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Chief Justice Isa Criticizes Doctrine of Necessity in Reserved Seats Case

ISLAMABAD: The issue of reserved seats for the Sunni Ittehad Council (SIC) has caused significant division within the Supreme Court, with Chief Justice Qazi Faez Isa equating the ‘doctrine of necessity’ to a ‘justice principle.’ He highlighted that successive military takeovers in Pakistan have been legalized under this principle, citing the maxim ‘Salus Populi Supreme Lex Esto’ (the welfare of the people should be the supreme law).

During full court proceedings on petitions filed by the SIC against the Election Commission of Pakistan’s (ECP) decision to deny them reserved seats for women and non-Muslim lawmakers, Chief Justice Isa remarked that past judgments have claimed adherence to the Constitution despite it not envisioning military takeovers or dismissing elected representatives.

“When you cannot find a tangible reason to hang on to the Constitution, you open the doors for the doctrine of necessity,” the Chief Justice asserted, urging that Pakistan should finally follow a constitutional path.

This statement was made in response to Justice Athar Minallah’s suggestion that Attorney General for Pakistan (AGP) Mansoor Usman Awan was essentially asking the court to focus solely on Article 185 of the Constitution (appeal), which was currently under review. Justice Minallah emphasized that excluding a political party based on a misinterpretation of constitutional provisions would indirectly validate a significant constitutional violation and invoke the ‘doctrine of necessity’ instead of adhering to Article 185.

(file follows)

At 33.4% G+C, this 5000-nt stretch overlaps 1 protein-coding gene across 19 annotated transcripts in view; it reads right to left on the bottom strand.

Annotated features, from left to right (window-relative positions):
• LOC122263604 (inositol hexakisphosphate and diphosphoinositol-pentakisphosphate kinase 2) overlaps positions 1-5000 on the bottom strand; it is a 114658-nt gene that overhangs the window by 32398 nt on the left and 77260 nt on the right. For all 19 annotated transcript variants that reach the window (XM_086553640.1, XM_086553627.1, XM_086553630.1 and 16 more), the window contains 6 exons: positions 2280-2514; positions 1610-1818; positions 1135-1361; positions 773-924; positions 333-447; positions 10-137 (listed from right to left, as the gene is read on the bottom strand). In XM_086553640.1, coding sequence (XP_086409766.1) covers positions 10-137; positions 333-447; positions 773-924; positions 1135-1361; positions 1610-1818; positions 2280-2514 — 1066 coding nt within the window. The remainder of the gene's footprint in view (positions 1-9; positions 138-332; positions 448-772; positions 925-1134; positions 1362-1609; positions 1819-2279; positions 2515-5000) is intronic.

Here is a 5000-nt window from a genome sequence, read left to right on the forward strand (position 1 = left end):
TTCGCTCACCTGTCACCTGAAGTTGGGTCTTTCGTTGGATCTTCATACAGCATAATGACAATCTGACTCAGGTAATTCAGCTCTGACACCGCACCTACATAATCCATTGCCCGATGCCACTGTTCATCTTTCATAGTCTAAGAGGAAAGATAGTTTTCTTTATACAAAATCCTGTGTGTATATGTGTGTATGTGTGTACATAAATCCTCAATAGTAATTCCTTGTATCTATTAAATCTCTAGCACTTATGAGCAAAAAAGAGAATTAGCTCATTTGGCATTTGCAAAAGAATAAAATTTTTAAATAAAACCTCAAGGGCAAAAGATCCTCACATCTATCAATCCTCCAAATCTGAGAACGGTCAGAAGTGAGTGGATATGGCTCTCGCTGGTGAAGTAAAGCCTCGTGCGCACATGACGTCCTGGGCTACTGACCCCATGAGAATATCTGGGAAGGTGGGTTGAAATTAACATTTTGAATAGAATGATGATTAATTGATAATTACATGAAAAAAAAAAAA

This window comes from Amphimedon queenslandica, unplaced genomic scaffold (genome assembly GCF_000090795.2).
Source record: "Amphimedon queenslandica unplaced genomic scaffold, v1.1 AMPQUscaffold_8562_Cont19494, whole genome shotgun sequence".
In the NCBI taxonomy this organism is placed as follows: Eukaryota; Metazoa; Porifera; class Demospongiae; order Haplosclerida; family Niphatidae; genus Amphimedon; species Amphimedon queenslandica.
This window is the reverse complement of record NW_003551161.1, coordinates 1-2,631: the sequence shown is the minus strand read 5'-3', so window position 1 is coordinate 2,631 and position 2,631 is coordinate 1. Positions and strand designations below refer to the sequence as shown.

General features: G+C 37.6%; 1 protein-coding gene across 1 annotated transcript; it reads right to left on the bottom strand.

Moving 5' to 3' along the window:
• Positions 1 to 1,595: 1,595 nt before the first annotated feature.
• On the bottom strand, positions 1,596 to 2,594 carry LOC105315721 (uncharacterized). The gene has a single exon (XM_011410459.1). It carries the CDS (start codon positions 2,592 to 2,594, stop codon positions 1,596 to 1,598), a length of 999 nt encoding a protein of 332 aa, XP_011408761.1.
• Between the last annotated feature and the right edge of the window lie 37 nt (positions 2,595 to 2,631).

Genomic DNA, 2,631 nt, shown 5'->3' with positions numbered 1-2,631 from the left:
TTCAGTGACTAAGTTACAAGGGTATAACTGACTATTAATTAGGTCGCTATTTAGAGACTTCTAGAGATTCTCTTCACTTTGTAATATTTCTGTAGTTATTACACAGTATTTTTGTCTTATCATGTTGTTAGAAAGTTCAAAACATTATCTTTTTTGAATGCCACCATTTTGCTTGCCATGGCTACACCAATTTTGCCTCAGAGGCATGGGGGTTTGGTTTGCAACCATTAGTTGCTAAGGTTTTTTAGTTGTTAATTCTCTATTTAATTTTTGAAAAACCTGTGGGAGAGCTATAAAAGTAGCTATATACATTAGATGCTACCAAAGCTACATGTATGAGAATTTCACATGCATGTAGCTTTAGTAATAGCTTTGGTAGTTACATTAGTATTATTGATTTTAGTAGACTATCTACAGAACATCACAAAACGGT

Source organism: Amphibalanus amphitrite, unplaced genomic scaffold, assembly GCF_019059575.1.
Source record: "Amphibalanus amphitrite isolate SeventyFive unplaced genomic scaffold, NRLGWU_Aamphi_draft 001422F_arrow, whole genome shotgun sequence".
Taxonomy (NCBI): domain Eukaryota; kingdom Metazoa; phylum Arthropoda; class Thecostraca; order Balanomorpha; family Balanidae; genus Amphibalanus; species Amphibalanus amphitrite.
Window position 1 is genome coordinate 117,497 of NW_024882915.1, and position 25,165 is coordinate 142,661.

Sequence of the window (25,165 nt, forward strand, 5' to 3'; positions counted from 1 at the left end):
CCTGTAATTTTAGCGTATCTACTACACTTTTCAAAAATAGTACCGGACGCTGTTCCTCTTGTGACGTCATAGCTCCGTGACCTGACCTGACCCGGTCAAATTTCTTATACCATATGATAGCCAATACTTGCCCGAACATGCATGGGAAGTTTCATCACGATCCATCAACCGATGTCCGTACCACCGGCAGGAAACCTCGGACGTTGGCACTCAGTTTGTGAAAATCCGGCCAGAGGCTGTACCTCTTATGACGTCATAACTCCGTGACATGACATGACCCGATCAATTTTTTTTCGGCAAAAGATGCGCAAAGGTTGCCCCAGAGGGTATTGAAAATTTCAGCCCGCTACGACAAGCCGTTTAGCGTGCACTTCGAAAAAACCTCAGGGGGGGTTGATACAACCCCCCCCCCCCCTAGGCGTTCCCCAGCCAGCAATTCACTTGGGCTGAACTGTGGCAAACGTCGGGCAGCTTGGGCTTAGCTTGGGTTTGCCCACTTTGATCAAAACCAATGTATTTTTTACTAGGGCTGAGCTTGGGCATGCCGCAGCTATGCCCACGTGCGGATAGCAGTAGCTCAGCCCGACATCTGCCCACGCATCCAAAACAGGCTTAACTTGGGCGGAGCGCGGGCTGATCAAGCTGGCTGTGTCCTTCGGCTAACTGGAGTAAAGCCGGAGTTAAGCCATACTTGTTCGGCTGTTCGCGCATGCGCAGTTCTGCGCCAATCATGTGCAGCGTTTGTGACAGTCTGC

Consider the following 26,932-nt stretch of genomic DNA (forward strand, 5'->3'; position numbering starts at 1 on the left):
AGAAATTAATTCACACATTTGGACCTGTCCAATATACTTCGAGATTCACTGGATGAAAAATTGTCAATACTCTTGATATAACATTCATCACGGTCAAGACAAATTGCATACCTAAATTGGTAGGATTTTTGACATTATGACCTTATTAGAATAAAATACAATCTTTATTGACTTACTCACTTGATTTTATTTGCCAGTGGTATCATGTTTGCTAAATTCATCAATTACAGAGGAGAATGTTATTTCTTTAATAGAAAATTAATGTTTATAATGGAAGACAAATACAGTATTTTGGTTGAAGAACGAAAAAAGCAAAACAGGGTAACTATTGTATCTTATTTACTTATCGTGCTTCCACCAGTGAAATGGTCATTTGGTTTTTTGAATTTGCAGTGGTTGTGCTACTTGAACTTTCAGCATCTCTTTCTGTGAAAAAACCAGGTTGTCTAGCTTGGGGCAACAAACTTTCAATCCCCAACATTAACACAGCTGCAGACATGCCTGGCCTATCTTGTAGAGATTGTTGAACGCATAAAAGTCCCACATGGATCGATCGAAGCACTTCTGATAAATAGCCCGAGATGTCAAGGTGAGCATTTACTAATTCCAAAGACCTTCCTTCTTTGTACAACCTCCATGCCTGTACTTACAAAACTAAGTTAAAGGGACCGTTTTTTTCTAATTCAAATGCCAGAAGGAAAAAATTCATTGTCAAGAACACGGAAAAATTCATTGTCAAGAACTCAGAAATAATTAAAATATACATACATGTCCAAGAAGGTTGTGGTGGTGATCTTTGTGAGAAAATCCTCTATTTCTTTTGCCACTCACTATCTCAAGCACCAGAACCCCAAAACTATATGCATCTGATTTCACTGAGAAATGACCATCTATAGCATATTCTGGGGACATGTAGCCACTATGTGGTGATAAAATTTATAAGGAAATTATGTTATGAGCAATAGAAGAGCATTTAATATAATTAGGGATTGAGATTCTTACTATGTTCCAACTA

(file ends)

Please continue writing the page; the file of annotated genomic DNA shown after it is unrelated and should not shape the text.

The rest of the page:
The AGP argued that the court should validate the ECP’s decision, even though it disenfranchised people through an unconstitutional interpretation. The Chief Justice criticized judges for sometimes imposing their will over the Constitution, saying, “We all want justice, but it is an elusive concept since it may differ.”

Justice Syed Mansoor Ali Shah, however, defended the notion of ‘complete justice,’ stating that the court could not ignore significant facts, such as the ECP’s decision to not recognize PTI as a political party, which led independent candidates to run in elections claiming PTI affiliation. Justice Shah argued that the court should not overlook such grave legal oversights.

Justice Minallah pointed out that the AGP had not addressed the crucial issue of political party rights under Article 51(d) of the Constitution, noting that the exclusion of PTI from the elections constituted a severe constitutional violation. Justice Munib Akhtar further questioned whether independent candidates were genuinely elected as independents or were a result of the ECP’s misinterpretation of the Constitution, particularly the Supreme Court’s January 13 judgment.

The Chief Justice wondered if any case before the bench argued for leaving the reserved seats vacant. In response, the AGP contended that Article 187 of the Constitution, which allows the Supreme Court to ensure ‘complete justice,’ grants power but not jurisdiction and can only be invoked when a relevant case is pending under specific constitutional articles.

Referring to the 2018 general elections as the first under the Elections Act 2017, the AGP noted that the formula for allocating reserved seats excluded independents. He emphasized that the legislative intent behind Article 51(6) was to exclude independent candidates from receiving reserved seats. The ongoing debate underscores the complexities and constitutional challenges in addressing electoral and political party rights in Pakistan.

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